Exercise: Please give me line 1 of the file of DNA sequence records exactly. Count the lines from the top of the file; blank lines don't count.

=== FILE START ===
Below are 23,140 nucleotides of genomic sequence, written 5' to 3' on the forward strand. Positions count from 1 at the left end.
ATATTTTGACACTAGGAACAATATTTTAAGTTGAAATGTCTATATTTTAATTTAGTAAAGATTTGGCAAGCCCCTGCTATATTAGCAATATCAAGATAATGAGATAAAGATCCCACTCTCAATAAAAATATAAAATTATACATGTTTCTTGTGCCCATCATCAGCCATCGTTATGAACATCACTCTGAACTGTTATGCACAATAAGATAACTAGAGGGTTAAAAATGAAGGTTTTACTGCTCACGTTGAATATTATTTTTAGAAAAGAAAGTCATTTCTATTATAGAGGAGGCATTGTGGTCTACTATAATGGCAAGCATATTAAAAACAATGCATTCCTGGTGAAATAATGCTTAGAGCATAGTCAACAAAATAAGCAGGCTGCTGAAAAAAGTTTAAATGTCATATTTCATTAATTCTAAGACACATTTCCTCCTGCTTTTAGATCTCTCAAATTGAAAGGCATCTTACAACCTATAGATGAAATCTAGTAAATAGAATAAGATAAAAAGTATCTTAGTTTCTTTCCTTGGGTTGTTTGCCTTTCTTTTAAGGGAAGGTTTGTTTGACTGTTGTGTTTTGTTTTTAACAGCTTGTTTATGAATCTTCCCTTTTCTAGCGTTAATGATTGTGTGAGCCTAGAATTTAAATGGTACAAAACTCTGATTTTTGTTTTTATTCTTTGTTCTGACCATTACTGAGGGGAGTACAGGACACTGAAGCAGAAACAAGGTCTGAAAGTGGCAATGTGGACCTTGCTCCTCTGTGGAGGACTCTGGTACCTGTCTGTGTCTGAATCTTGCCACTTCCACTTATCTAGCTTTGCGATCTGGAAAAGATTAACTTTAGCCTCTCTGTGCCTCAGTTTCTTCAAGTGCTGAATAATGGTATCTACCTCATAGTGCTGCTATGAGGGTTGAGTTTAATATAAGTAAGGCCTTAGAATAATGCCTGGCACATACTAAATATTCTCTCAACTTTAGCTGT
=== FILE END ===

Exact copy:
Below are 23,140 nucleotides of genomic sequence, written 5' to 3' on the forward strand. Positions count from 1 at the left end.